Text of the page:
Wyatt Employment Law Report

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OFCCP Issues Proposed Rule for Federal Contractors Prohibiting Policies/Practices Under Which Employees May be Disciplined For Discussing Pay

By Edwin S. Hopson

On September 15, 2014, the U.S. Department of Labor’s Office of Federal Contract Compliance Programs (OFCCP) proposed a new rule that would prohibit federal contractors from discharging or otherwise disciplining employees who discuss, disclose or inquire about their pay or the pay of another employee or applicant for employment.

“Workers cannot solve a problem unless they are able to identify it. And they cannot identify it if they aren’t free to talk about it without fear of reprisal,” said OFCCP Director Patricia A. Shiu in her press release. “Pay transparency isn’t just good for workers. It’s good for business. Fairness and openness are great qualities for a company’s brand.”

Back in April 2014, the President signed Executive Order 13665, which instructed Secretary of Labor Perez issue a proposed rule within 160 days that required “pay transparency” by federal contractors. The rule proposed would amend the Equal Opportunity clauses in Executive Order 11246. The new rule adds definitions for “compensation,” “compensation information,” and “essential job functions,” terms which appear in the revised clauses of the Executive Order. The proposal also establishes two types of defenses that contractors can use against allegations of discrimination under EO 13665.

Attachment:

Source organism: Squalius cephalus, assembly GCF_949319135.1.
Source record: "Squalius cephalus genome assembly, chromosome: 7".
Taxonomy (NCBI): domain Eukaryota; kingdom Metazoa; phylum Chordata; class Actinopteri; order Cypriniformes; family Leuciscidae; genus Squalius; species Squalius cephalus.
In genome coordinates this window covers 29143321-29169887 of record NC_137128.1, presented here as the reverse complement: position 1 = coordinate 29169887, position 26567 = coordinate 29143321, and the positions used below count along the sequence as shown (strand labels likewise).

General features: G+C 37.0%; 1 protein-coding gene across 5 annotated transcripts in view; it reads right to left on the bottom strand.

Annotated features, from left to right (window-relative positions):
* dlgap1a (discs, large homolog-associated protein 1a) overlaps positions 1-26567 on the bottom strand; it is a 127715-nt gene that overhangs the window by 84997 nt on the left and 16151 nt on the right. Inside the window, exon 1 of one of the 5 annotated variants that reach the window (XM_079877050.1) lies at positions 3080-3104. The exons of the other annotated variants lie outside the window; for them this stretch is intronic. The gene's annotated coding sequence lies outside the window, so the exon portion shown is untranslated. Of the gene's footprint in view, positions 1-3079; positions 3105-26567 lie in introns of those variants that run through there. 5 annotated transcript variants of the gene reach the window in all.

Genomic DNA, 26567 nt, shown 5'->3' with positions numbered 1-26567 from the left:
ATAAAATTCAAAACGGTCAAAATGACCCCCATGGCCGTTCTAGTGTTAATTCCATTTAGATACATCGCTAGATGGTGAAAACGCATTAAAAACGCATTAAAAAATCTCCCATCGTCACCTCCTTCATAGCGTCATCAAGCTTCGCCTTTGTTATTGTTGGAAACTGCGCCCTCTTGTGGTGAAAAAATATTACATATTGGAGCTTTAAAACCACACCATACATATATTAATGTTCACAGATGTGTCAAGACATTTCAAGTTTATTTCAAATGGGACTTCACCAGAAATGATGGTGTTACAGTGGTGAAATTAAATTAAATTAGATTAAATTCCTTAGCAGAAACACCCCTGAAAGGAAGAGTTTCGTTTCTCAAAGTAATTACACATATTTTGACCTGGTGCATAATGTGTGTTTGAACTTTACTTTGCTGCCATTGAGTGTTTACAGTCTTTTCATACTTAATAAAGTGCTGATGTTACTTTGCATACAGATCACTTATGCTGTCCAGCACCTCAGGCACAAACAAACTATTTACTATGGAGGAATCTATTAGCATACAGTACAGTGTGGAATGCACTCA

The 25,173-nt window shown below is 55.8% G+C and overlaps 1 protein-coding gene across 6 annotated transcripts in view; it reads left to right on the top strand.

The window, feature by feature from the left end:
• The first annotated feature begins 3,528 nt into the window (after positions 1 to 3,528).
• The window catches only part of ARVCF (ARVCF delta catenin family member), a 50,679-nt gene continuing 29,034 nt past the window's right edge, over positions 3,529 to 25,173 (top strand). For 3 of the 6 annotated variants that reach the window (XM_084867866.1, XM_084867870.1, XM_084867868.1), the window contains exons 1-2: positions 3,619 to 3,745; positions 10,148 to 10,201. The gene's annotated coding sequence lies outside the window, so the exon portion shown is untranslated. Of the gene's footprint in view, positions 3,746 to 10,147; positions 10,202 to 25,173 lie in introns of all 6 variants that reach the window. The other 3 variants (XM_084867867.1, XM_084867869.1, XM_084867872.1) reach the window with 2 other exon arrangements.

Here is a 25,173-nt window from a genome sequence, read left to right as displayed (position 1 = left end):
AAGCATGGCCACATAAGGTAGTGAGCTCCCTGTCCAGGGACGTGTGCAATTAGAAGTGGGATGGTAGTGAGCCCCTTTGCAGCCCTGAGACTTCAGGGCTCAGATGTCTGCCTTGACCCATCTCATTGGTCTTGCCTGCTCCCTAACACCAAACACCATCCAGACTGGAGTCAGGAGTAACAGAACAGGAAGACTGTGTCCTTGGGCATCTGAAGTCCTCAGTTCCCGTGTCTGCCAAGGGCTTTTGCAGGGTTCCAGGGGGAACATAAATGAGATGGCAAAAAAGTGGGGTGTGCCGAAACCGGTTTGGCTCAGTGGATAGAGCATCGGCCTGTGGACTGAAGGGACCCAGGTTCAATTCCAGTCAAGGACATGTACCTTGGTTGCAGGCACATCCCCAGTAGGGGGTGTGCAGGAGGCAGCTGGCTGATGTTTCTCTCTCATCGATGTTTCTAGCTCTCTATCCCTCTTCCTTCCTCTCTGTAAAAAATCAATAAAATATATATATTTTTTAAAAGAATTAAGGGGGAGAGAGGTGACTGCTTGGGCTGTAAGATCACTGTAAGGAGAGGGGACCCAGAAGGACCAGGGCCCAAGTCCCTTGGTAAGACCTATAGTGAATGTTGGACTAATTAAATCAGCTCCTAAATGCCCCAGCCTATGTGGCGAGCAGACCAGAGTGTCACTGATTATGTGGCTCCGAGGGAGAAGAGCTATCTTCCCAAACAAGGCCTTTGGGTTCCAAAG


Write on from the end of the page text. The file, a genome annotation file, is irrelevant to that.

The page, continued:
The proposed rule will be published in the September 17 issue of the Federal Register and will be open for public comment for 90 days. See  http://www.dol.gov/ofccp/PayTransparencyNPRM.

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President Obama’s Equal Pay Executive Orders to Impact Federal Contractors

By R. Joseph Stennis

In support of National Equal Pay Day, President Obama signed an executive order on April 8, 2014, that prohibits federal contractors from retaliating against workers who discuss their compensation with each other and/or in the workplace. According to White House officials, this executive order will not compel workers to discuss pay and/or require employers to publish employee compensation. Instead, it will serve as a “critical tool” to encourage pay transparency, so that workers have an additional mechanism in place for discovering violations of equal pay laws and are able to seek appropriate remedies. Whether retaliation against employees who discuss their pay on social media outlets such as Twitter or Facebook would also fall under the President’s order is uncertain, but more than likely would be protected under the contemplated executive order.

Additionally, President Obama will direct the Labor Department this week to create and issue regulations that will require federal contractors to submit to the Deparment data regarding their employees’ compensation. This data must include details regarding employee gender and race. The Labor Department will utilize the data to conduct more targeted enforcement against federal contractors with the expectation that companies will comply voluntarily with equal-pay laws — the Equal Pay Act of 1963 and the Lilly Ledbetter Fair Pay Act. It remains unclear at this point what such “targeted enforcement” will entail. However, it may result in more enforcement activity by the Department if it concludes a company is not being compliant.